Art is powerful. Moreover, institutions should not fill the gap of not knowing; they are the gap. Art eases us into coming to terms with not knowing through the becoming with the world in an intimate and vulnerable way. More than this, however, it shows us that we are continually breaking apart, iteratively and continuously like a Charlotte Posenenske work. Becoming with the world through every breath of air and light of the eye. What is at stake is to recognize that the world does not begin and end with humans getting accustomed to an intimate community as theoretical exercise, but is within the very depth and surface of being of the world. Art’s role, and so, in turn, the exhibition’s and the institution’s, in the complicated and intricate web of the world is to be the space of not knowing, to rehearse different ways of living, but also to live and enact them. It is here in a myriad of possible modes of life, of caring, of being angry, of making space for the whole sweep of others and entities. We need to stay inside the gap of not knowing as a form of resistance, to shift power through intimacy, and try to stay inside it as long as it is possible.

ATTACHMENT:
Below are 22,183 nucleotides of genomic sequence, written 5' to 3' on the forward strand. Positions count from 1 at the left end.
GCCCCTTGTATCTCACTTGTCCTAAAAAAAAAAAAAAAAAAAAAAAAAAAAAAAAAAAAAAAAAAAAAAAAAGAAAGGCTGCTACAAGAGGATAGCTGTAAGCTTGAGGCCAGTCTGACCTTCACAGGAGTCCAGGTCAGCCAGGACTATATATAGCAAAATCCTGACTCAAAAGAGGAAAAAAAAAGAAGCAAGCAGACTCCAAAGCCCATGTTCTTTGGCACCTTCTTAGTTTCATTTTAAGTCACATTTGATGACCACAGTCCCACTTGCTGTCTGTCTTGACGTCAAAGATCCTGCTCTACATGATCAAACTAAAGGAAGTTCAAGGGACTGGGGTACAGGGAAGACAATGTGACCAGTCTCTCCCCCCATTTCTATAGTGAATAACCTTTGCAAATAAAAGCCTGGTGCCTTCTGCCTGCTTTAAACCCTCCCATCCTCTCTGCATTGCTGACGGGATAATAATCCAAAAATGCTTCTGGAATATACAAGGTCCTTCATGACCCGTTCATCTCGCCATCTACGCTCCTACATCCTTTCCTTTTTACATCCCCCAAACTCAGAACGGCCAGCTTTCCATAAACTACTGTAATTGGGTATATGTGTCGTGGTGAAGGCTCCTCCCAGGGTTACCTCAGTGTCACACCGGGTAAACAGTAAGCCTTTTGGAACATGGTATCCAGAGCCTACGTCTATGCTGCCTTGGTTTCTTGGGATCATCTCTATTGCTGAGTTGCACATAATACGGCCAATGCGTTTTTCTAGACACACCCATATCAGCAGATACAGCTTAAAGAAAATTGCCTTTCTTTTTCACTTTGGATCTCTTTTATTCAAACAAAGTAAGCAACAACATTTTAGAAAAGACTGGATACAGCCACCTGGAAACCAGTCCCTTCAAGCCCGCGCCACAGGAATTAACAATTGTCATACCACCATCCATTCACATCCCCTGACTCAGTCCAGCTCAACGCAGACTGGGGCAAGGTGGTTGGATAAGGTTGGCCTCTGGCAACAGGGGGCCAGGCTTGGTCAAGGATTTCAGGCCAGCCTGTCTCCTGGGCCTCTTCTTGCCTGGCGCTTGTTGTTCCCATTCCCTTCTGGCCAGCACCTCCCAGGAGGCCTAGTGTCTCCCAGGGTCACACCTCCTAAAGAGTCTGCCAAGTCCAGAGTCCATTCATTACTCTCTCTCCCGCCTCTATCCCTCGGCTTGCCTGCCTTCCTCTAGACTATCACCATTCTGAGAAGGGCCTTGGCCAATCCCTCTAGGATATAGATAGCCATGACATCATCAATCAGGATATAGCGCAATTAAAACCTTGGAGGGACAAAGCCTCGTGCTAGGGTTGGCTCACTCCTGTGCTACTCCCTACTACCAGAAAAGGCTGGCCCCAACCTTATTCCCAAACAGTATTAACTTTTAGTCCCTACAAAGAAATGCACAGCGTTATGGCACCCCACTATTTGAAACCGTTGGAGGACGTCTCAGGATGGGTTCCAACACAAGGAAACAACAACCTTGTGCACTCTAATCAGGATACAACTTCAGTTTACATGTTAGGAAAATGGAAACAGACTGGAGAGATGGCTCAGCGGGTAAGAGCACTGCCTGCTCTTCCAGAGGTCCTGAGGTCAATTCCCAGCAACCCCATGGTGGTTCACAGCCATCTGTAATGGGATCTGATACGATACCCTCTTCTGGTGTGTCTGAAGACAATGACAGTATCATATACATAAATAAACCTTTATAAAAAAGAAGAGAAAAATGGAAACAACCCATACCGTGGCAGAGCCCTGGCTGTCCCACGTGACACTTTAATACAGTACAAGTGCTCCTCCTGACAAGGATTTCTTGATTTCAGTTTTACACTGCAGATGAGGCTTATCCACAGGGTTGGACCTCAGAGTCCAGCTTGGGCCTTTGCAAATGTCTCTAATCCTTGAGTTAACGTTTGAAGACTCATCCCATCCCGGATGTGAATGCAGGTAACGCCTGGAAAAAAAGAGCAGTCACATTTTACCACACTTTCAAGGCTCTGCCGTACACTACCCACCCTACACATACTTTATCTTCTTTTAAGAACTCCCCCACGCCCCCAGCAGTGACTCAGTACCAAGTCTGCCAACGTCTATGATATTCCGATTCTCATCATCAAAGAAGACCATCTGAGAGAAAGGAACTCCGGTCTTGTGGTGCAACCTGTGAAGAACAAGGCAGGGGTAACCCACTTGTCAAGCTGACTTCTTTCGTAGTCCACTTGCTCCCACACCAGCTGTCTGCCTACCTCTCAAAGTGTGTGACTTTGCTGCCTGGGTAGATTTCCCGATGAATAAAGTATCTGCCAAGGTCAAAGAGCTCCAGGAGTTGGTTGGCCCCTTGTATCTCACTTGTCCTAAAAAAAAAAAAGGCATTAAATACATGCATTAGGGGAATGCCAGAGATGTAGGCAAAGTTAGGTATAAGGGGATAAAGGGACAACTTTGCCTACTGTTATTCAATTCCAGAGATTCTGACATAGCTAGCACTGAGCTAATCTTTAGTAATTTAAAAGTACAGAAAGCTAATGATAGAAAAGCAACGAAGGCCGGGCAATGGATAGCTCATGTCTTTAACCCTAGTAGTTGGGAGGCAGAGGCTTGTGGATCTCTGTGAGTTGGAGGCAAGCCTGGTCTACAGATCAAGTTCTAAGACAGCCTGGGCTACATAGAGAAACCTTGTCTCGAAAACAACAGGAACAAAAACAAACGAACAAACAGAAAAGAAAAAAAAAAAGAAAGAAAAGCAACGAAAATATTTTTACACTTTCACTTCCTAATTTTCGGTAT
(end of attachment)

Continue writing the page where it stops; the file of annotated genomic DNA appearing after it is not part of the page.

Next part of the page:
[1] Walter Benjamin, ‘W. Benjamin on Surrealism: The Last Snapshot of the European Intelligentsia,’ Generation Online. Accessed September 16, 2016, www.generation-online.org/c/fcsurrealism.htm.
[2] Marc Lesser, Not Knowing is the Most intimate (March 1, 2010). Accessed on November 14, 2016, www.marclesser.net/not-knowing-is-most-intimate/.
[3] Lisa Robertson, Revolution: A Reader (Portland: Publication Studio, 2012), 520.
[4] Deborah Bird Rose, ‘Val Plumwood’s Philosophical Animism: attentive interactions in the sentient world’ in Environmental Humanities, vol. 3, 2013: 93–109.